Examination of Witnesses (Questions 800-819)|
TUESDAY 29 OCTOBER 2002
800. Therefore it would be unfair to blame the
(Mr Godfrey) I cannot give a blanket
whitewash to the advisers but in general terms I think it would
be somewhat unfair.
801. In which case, I come back to my point
about the manufacturers. I read out an investment trust research
note earlier which was going to these very specialists. Do you
think it is reasonable for the manufacturers to put out notes
which are so blatantly misleading as to say that this is the one
example where this cannot be done; that you should not equate
gearing with greater volatility and therefore risk; that all,
in this case, the gearing does is produce a faster rise in the
value in the equity?
(Mr Godfrey) Firstly, this was put out,
he said I think, to his institutional clients rather than advisers;
institutional shareholders, big pension funds or big fund managers.
Be that as it may, they believed what they put out but if they
get it wrong they have to take the consequences of that potentially.
If it is shown they did not take reasonable care or they did not
understand what they were doing, there may be consequences for
getting that wrong.
802. You mentioned to us your Data Project,
your gathering of information, why is it taking you so long to
complete that Data Project?
(Mr Godfrey) I say it has been a disappointment
to me it has taken as long as it has. It has taken a long time
because it has taken us longer to get the data
803. In other words, there are foot-draggers
(Mr Godfrey) I think some of them have
found it difficult to get the information and there may have been
804. Following on Andrew's questions to you,
why do you feel you should not be regulated?
(Mr Godfrey) We are regulated. Where
we are not regulated is in the same way as other collective investment
schemes. We are regulated by the FSA with regard to the issuing
of prospectuses and the continuing obligations of directors under
the listing rules. The way in which the fund managers manage investment
trusts is regulated by the Financial Services Authority; the ISA
schemes and the savings schemes operated by the fund managers
and the marketing of those products is regulated by the Financial
Services Authority, and so is any advice given to customers by
805. That is not John Tiner's view. He is a
leading light in the FSA and he feels there is a regulatory gap.
(Mr Godfrey) What I would say is that
investment trusts are clearly not regulated as financial products
in the way others are.
806. Answer this: after people losing their
savings, after this nonsense, do you still say you should not
(Mr Godfrey) I have never should we should
807. You did in the document you gave us. You
said that you thought that improvements could be brought about
by market pressure.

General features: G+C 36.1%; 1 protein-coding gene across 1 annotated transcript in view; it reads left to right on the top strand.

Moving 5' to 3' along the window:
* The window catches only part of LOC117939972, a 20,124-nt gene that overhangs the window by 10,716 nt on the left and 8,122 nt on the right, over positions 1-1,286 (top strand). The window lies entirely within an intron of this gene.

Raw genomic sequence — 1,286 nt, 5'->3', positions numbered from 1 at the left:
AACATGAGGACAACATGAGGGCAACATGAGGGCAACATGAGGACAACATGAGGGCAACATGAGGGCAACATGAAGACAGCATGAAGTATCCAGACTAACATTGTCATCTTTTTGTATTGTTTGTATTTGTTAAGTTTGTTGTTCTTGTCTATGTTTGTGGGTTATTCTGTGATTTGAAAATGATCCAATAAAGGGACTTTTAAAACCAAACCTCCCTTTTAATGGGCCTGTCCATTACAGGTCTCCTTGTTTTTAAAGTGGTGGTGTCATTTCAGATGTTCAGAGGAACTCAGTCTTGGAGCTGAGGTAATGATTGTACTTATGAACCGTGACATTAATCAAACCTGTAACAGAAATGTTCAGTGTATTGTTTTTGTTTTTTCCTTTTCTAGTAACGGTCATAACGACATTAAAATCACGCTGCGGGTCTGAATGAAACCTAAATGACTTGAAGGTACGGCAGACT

(Mr Godfrey) That does not mean
808. Do you think the investors who have lost
their money and face uncertain futures with school fees, retirement
fees, think it should be left to the market to bring about improvement?
(Mr Godfrey) I do not think that constitutes
saying we should not be regulated. We would be very happy to participate
in any review of the regulation of investment trusts and we certainly
would not close our minds
809. Mr Godfrey, earlier when I raised the question
about accountancy practices which are very important, every answer
you gave me indicated that your members make great play of the
fact these are recommendations, so the absence of a regulator
means they can please themselves what they follow and what they
do not follow on the most important matter of accountancy practices.
(Mr Godfrey) Actually it would make no
difference if that were regulated because there is a statement
of recommended practice for unit trusts and OEICs as well, and
that is just a statement of recommended practice too. So on that
point there would be no difference anyway. What I am saying about
regulation is that we would happily participate in any review
on regulation. We would not close our minds to investment trusts
becoming regulated products in the same way as open ended funds,
but in the meantime, because this will take quite a long time,
we are not going to sit on our hands and we are going to move
forward with initiatives on corporate governance and initiatives
on disclosure because we believe that with the right pressure,
I would accept not just from the market but perhaps from this
Committee and perhaps from the SFA as well, we can achieve change
that will make a big difference.
810. I heard Chris Fishwick from Aberdeen Assets
saying how important confidence was for the sector. Do you think
out there now investors will have the confidence in your sector
in the knowledge that it is not covered by the regulators as others
areas of investment are?
(Mr Godfrey) I think that very many investors
have benefited very greatly from investments in investment trusts